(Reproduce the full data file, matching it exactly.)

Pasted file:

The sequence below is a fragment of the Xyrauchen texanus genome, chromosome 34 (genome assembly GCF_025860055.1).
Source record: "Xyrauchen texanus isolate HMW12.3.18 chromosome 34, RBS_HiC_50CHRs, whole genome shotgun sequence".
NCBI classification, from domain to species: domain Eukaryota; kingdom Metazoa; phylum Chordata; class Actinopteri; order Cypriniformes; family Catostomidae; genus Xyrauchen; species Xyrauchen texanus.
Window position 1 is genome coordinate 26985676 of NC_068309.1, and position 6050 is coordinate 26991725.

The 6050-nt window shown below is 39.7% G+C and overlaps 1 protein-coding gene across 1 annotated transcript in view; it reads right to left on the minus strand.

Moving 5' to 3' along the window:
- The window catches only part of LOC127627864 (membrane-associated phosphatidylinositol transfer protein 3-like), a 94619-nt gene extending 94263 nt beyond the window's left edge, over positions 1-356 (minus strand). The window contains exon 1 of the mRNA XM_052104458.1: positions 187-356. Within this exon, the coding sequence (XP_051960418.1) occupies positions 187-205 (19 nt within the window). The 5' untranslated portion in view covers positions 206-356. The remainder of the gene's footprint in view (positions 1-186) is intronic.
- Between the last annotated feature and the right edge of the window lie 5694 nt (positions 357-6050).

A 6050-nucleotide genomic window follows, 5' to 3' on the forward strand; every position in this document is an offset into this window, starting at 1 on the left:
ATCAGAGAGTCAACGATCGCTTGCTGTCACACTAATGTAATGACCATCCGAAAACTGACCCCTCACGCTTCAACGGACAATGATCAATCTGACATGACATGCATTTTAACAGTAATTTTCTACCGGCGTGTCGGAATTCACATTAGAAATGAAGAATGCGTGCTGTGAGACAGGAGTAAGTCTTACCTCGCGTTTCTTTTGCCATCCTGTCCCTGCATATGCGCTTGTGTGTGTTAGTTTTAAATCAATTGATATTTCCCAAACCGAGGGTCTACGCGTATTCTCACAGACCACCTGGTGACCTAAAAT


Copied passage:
The sequence below is a fragment of the Xyrauchen texanus genome, chromosome 34 (genome assembly GCF_025860055.1).
Source record: "Xyrauchen texanus isolate HMW12.3.18 chromosome 34, RBS_HiC_50CHRs, whole genome shotgun sequence".
NCBI classification, from domain to species: domain Eukaryota; kingdom Metazoa; phylum Chordata; class Actinopteri; order Cypriniformes; family Catostomidae; genus Xyrauchen; species Xyrauchen texanus.
Window position 1 is genome coordinate 26985676 of NC_068309.1, and position 6050 is coordinate 26991725.

The 6050-nt window shown below is 39.7% G+C and overlaps 1 protein-coding gene across 1 annotated transcript in view; it reads right to left on the minus strand.

Moving 5' to 3' along the window:
- The window catches only part of LOC127627864 (membrane-associated phosphatidylinositol transfer protein 3-like), a 94619-nt gene extending 94263 nt beyond the window's left edge, over positions 1-356 (minus strand). The window contains exon 1 of the mRNA XM_052104458.1: positions 187-356. Within this exon, the coding sequence (XP_051960418.1) occupies positions 187-205 (19 nt within the window). The 5' untranslated portion in view covers positions 206-356. The remainder of the gene's footprint in view (positions 1-186) is intronic.
- Between the last annotated feature and the right edge of the window lie 5694 nt (positions 357-6050).

A 6050-nucleotide genomic window follows, 5' to 3' on the forward strand; every position in this document is an offset into this window, starting at 1 on the left:
ATCAGAGAGTCAACGATCGCTTGCTGTCACACTAATGTAATGACCATCCGAAAACTGACCCCTCACGCTTCAACGGACAATGATCAATCTGACATGACATGCATTTTAACAGTAATTTTCTACCGGCGTGTCGGAATTCACATTAGAAATGAAGAATGCGTGCTGTGAGACAGGAGTAAGTCTTACCTCGCGTTTCTTTTGCCATCCTGTCCCTGCATATGCGCTTGTGTGTGTTAGTTTTAAATCAATTGATATTTCCCAAACCGAGGGTCTACGCGTATTCTCACAGACCACCTGGTGACCTAAAAT